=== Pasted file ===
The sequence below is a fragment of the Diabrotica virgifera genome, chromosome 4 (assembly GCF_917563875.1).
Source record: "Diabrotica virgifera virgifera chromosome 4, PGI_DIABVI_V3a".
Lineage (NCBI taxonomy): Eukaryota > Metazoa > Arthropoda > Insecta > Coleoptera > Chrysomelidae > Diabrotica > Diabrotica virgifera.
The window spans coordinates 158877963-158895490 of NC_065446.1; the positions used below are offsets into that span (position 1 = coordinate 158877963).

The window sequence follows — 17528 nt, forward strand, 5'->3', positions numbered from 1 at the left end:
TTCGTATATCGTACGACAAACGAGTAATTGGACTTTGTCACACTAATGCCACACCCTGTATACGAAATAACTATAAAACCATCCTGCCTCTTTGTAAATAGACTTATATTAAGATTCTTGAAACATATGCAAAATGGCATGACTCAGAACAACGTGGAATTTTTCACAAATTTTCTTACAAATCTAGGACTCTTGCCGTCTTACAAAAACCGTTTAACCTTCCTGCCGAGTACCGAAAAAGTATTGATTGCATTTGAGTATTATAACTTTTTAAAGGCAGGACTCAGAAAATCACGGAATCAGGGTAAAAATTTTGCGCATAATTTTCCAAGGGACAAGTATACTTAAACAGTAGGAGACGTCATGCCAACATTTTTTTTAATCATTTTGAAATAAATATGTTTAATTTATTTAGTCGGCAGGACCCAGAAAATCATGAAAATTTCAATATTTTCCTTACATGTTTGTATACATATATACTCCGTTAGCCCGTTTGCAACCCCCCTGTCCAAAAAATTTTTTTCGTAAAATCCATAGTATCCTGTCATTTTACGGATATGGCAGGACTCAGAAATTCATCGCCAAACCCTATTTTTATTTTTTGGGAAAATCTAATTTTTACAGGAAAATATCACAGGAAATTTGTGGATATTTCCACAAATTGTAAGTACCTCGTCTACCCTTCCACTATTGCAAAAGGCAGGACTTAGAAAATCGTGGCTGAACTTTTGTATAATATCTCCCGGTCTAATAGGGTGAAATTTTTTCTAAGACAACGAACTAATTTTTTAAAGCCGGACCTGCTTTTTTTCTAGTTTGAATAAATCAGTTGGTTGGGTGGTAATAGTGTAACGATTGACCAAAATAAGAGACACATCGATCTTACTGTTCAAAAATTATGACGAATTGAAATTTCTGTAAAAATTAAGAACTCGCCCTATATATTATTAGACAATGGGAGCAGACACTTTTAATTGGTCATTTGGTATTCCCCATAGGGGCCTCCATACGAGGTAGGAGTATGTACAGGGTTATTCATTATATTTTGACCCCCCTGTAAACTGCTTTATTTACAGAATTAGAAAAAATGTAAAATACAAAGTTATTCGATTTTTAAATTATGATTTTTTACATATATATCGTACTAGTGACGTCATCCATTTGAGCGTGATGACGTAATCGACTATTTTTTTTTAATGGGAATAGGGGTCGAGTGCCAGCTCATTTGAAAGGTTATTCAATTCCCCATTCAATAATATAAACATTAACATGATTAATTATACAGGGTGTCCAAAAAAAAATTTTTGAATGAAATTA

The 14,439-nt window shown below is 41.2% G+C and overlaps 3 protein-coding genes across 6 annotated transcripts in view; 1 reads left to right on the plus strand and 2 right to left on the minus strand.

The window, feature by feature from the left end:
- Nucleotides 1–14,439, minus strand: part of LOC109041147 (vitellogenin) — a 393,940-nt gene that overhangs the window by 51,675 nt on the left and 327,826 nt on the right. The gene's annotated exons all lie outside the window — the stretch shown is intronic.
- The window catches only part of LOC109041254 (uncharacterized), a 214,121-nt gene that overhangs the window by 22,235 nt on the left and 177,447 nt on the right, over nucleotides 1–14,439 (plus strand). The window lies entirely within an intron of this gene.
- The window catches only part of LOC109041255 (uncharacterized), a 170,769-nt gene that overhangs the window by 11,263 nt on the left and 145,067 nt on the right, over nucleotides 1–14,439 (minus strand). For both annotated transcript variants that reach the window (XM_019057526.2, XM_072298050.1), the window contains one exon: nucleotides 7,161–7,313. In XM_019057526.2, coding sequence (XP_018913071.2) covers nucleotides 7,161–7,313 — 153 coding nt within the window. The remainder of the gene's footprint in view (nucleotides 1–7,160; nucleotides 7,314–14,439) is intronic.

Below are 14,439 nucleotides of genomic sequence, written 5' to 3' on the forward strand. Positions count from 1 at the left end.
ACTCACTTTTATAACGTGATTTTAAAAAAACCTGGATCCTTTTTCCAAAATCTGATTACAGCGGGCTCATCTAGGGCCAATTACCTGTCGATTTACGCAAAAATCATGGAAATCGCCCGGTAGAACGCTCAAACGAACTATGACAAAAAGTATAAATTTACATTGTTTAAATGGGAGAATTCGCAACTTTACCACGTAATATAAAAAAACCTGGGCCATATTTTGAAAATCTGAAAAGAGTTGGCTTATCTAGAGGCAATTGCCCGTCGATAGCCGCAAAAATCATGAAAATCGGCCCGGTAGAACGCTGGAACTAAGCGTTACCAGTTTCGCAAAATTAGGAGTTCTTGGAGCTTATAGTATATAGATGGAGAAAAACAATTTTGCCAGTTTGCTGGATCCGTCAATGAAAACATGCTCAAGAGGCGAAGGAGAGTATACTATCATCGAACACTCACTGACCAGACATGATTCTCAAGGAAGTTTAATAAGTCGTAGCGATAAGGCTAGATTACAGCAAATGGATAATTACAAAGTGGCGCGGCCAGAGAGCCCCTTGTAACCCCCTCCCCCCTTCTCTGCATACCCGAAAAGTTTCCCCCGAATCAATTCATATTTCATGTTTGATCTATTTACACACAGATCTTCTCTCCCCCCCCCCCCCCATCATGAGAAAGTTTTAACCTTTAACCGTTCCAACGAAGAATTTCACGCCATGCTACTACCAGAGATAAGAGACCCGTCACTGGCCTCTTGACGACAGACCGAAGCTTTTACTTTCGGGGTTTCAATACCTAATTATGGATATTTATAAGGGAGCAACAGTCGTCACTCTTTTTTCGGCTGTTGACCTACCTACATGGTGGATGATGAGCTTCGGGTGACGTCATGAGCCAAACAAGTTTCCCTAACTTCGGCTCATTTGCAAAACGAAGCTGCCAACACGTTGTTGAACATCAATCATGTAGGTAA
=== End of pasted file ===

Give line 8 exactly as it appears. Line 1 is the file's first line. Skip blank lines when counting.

The window, feature by feature from the left end: